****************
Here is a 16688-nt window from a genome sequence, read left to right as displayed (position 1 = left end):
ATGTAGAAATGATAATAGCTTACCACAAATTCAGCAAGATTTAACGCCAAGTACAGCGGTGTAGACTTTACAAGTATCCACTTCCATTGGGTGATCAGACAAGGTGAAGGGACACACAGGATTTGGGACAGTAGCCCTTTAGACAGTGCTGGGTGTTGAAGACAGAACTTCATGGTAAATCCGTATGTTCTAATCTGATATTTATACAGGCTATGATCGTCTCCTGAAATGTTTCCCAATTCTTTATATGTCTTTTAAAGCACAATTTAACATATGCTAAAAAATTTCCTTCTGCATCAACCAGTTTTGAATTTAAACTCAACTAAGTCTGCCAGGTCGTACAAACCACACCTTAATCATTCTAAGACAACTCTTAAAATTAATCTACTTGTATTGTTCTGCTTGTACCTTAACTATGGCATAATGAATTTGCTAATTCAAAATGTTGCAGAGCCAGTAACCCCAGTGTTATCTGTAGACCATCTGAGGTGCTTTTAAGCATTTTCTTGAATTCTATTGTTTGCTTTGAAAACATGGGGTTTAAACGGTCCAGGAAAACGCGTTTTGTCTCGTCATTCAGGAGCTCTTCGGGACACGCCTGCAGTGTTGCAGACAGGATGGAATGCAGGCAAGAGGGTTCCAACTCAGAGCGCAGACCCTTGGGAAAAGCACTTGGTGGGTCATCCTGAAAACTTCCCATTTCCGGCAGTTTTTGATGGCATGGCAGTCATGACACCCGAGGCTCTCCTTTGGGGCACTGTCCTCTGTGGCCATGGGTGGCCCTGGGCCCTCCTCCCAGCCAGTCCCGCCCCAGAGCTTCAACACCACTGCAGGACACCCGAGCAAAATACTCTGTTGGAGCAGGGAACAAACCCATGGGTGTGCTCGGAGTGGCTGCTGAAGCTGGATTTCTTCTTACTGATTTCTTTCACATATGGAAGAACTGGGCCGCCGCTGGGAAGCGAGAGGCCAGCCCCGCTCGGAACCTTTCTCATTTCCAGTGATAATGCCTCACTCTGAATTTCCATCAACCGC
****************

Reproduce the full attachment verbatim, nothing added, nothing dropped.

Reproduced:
Here is a 16688-nt window from a genome sequence, read left to right as displayed (position 1 = left end):
ATGTAGAAATGATAATAGCTTACCACAAATTCAGCAAGATTTAACGCCAAGTACAGCGGTGTAGACTTTACAAGTATCCACTTCCATTGGGTGATCAGACAAGGTGAAGGGACACACAGGATTTGGGACAGTAGCCCTTTAGACAGTGCTGGGTGTTGAAGACAGAACTTCATGGTAAATCCGTATGTTCTAATCTGATATTTATACAGGCTATGATCGTCTCCTGAAATGTTTCCCAATTCTTTATATGTCTTTTAAAGCACAATTTAACATATGCTAAAAAATTTCCTTCTGCATCAACCAGTTTTGAATTTAAACTCAACTAAGTCTGCCAGGTCGTACAAACCACACCTTAATCATTCTAAGACAACTCTTAAAATTAATCTACTTGTATTGTTCTGCTTGTACCTTAACTATGGCATAATGAATTTGCTAATTCAAAATGTTGCAGAGCCAGTAACCCCAGTGTTATCTGTAGACCATCTGAGGTGCTTTTAAGCATTTTCTTGAATTCTATTGTTTGCTTTGAAAACATGGGGTTTAAACGGTCCAGGAAAACGCGTTTTGTCTCGTCATTCAGGAGCTCTTCGGGACACGCCTGCAGTGTTGCAGACAGGATGGAATGCAGGCAAGAGGGTTCCAACTCAGAGCGCAGACCCTTGGGAAAAGCACTTGGTGGGTCATCCTGAAAACTTCCCATTTCCGGCAGTTTTTGATGGCATGGCAGTCATGACACCCGAGGCTCTCCTTTGGGGCACTGTCCTCTGTGGCCATGGGTGGCCCTGGGCCCTCCTCCCAGCCAGTCCCGCCCCAGAGCTTCAACACCACTGCAGGACACCCGAGCAAAATACTCTGTTGGAGCAGGGAACAAACCCATGGGTGTGCTCGGAGTGGCTGCTGAAGCTGGATTTCTTCTTACTGATTTCTTTCACATATGGAAGAACTGGGCCGCCGCTGGGAAGCGAGAGGCCAGCCCCGCTCGGAACCTTTCTCATTTCCAGTGATAATGCCTCACTCTGAATTTCCATCAACCGC